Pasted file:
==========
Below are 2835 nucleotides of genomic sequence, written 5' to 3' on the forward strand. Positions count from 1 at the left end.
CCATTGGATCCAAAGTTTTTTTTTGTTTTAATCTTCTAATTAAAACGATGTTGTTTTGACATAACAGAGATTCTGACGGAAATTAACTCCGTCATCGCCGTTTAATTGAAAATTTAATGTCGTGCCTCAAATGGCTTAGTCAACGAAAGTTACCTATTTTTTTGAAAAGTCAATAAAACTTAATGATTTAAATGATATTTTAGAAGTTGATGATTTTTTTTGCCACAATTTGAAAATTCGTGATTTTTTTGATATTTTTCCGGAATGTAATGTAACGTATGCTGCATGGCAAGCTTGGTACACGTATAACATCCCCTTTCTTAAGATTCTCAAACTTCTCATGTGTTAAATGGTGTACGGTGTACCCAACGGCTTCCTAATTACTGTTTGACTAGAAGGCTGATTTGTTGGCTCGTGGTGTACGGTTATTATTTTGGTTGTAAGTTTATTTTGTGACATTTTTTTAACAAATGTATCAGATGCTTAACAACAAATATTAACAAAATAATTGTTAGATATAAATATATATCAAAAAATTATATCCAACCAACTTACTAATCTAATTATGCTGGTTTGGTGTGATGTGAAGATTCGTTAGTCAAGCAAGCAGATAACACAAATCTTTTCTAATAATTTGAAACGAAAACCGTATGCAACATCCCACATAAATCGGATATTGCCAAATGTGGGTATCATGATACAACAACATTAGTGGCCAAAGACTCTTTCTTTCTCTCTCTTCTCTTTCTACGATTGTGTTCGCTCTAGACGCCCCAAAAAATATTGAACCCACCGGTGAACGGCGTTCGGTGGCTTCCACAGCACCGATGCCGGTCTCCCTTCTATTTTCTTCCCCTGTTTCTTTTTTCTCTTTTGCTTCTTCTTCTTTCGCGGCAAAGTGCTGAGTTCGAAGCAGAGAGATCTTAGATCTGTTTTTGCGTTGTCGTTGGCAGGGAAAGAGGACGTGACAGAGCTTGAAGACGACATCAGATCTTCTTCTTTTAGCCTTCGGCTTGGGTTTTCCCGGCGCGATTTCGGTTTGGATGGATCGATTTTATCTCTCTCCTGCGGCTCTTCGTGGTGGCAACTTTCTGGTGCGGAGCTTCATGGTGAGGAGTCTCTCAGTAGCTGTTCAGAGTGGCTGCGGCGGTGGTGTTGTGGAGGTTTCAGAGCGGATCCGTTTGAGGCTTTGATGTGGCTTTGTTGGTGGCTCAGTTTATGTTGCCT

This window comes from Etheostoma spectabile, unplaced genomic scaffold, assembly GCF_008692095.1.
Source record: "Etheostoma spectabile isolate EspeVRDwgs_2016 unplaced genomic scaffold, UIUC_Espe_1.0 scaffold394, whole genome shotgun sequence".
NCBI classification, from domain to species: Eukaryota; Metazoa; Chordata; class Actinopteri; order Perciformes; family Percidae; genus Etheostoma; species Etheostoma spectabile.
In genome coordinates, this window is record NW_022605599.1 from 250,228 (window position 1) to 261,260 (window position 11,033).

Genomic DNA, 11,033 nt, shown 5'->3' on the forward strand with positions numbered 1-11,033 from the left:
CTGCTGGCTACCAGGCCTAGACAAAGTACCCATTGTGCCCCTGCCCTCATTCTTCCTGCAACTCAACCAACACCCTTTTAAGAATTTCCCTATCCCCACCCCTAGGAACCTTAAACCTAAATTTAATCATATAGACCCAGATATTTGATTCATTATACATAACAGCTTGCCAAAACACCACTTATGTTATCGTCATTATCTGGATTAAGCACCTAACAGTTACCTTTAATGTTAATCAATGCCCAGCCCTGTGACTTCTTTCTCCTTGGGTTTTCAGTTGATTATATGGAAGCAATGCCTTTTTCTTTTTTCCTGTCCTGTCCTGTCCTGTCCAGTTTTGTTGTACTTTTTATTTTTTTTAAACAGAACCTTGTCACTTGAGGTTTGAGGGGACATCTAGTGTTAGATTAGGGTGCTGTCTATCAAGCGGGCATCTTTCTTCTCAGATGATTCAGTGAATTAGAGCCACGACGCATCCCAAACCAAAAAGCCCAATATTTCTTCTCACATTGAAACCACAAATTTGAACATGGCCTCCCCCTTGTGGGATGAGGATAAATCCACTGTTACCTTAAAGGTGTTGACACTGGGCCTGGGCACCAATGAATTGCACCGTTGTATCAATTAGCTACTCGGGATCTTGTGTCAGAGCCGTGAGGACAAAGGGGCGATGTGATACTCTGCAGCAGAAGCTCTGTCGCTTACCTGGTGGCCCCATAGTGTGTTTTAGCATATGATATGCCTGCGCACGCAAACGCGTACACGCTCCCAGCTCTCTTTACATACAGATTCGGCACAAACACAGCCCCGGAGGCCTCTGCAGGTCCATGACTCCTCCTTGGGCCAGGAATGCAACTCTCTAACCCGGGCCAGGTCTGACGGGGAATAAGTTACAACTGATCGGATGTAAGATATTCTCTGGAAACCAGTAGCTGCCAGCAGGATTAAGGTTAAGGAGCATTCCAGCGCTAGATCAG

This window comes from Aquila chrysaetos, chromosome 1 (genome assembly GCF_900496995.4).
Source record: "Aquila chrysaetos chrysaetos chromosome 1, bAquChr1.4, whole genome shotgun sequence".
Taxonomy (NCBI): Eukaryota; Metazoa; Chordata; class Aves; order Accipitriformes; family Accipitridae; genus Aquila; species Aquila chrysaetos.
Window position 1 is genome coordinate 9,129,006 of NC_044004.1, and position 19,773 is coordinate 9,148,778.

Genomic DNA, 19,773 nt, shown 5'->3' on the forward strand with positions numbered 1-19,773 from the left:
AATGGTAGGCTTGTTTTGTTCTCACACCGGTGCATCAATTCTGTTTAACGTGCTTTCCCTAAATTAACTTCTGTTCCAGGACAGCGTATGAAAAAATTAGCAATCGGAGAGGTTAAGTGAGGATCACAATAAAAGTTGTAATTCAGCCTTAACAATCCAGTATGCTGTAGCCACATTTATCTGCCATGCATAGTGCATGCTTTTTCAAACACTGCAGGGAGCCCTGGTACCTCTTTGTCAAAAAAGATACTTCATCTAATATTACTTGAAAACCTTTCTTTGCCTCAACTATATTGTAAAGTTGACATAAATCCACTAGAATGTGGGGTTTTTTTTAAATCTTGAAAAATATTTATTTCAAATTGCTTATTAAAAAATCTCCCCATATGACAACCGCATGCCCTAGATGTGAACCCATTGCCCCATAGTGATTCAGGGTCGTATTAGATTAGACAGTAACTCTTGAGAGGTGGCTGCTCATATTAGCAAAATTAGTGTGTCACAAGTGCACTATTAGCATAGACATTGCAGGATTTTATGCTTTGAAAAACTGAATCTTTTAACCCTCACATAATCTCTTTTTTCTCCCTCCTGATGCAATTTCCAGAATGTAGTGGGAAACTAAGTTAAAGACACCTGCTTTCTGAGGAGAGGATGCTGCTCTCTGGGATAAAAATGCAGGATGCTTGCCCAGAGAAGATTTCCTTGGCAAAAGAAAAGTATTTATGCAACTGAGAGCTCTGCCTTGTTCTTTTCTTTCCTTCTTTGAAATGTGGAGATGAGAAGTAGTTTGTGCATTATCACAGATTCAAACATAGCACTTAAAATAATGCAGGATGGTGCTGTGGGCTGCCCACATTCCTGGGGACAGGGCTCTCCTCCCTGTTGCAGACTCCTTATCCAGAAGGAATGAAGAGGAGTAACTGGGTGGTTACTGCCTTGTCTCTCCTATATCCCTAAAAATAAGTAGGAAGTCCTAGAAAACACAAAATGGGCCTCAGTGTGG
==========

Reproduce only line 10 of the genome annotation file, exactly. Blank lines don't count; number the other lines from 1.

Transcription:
Source record: "Aquila chrysaetos chrysaetos chromosome 1, bAquChr1.4, whole genome shotgun sequence".